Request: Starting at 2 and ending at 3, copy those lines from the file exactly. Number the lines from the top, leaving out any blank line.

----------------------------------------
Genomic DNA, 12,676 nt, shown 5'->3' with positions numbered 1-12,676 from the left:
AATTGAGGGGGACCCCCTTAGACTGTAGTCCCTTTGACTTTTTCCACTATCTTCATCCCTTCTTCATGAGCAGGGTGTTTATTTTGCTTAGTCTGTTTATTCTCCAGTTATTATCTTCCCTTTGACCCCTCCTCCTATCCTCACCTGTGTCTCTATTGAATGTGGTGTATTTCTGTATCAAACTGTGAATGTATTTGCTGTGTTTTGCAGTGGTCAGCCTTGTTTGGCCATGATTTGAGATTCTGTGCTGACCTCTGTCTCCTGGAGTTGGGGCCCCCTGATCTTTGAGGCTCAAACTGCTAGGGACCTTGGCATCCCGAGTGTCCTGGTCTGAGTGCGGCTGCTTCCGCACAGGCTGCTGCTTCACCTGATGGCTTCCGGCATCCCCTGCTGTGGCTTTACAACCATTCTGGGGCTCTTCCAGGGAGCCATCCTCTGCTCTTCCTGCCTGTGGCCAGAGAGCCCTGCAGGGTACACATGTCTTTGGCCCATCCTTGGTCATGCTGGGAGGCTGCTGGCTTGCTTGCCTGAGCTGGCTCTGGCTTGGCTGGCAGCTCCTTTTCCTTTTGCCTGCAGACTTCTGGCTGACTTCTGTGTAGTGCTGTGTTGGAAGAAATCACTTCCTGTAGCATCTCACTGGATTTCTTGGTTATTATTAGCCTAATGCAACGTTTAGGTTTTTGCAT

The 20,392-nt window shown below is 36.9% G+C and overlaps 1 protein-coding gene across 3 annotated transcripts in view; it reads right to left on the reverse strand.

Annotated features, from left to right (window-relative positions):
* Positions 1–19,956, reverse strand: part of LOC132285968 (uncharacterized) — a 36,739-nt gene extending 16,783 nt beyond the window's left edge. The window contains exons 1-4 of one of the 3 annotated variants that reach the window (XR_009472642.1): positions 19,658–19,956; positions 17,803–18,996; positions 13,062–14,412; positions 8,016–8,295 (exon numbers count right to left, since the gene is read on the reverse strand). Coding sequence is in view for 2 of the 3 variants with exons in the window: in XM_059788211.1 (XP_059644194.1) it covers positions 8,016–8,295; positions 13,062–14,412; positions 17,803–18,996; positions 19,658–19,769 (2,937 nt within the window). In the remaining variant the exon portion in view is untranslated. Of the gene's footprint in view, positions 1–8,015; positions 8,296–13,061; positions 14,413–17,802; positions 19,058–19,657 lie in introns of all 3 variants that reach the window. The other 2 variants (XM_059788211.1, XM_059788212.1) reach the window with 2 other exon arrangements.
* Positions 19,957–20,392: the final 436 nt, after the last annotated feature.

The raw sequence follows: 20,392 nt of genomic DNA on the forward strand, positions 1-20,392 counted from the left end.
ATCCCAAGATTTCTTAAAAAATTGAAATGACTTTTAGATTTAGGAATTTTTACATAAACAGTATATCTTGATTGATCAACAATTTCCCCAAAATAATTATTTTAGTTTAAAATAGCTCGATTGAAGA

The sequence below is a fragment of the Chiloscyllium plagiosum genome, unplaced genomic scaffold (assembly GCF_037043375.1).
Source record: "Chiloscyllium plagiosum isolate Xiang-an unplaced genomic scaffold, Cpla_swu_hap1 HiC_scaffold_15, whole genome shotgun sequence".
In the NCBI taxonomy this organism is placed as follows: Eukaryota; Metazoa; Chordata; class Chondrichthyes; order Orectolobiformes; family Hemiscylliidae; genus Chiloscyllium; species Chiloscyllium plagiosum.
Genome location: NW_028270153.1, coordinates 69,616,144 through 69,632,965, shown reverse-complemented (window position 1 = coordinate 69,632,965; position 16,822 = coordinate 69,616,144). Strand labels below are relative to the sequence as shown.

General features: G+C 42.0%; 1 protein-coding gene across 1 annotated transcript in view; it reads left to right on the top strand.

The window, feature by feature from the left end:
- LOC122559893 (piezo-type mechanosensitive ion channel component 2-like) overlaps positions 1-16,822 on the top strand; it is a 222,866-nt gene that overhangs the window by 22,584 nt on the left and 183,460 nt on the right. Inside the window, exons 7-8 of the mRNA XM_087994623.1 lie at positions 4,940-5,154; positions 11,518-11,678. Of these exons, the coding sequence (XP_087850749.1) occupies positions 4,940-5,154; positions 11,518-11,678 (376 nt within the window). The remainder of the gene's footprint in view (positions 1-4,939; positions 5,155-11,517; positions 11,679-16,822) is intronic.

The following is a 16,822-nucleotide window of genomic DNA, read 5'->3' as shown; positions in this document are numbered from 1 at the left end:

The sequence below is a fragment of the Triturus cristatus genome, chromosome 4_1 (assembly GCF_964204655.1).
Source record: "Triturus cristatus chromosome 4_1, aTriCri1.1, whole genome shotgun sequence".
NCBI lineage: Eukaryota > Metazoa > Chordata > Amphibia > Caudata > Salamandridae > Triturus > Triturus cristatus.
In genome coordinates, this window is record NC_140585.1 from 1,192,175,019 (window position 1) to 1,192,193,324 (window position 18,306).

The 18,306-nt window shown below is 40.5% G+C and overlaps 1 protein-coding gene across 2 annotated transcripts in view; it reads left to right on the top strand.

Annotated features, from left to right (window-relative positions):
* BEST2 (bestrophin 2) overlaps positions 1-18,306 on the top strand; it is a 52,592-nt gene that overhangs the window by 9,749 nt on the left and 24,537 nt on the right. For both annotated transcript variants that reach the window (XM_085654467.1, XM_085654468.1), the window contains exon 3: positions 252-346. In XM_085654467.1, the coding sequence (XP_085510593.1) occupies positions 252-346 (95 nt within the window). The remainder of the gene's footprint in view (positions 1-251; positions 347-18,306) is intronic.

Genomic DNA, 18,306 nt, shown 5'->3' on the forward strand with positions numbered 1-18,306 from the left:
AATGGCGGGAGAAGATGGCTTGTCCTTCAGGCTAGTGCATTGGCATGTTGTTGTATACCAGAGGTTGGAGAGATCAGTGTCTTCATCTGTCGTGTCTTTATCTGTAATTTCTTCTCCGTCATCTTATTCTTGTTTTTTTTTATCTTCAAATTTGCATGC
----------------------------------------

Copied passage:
AATTGAGGGGGACCCCCTTAGACTGTAGTCCCTTTGACTTTTTCCACTATCTTCATCCCTTCTTCATGAGCAGGGTGTTTATTTTGCTTAGTCTGTTTATTCTCCAGTTATTATCTTCCCTTTGACCCCTCCTCCTATCCTCACCTGTGTCTCTATTGAATGTGGTGTATTTCTGTATCAAACTGTGAATGTATTTGCTGTGTTTTGCAGTGGTCAGCCTTGTTTGGCCATGATTTGAGATTCTGTGCTGACCTCTGTCTCCTGGAGTTGGGGCCCCCTGATCTTTGAGGCTCAAACTGCTAGGGACCTTGGCATCCCGAGTGTCCTGGTCTGAGTGCGGCTGCTTCCGCACAGGCTGCTGCTTCACCTGATGGCTTCCGGCATCCCCTGCTGTGGCTTTACAACCATTCTGGGGCTCTTCCAGGGAGCCATCCTCTGCTCTTCCTGCCTGTGGCCAGAGAGCCCTGCAGGGTACACATGTCTTTGGCCCATCCTTGGTCATGCTGGGAGGCTGCTGGCTTGCTTGCCTGAGCTGGCTCTGGCTTGGCTGGCAGCTCCTTTTCCTTTTGCCTGCAGACTTCTGGCTGACTTCTGTGTAGTGCTGTGTTGGAAGAAATCACTTCCTGTAGCATCTCACTGGATTTCTTGGTTATTATTAGCCTAATGCAACGTTTAGGTTTTTGCAT

The 20,392-nt window shown below is 36.9% G+C and overlaps 1 protein-coding gene across 3 annotated transcripts in view; it reads right to left on the reverse strand.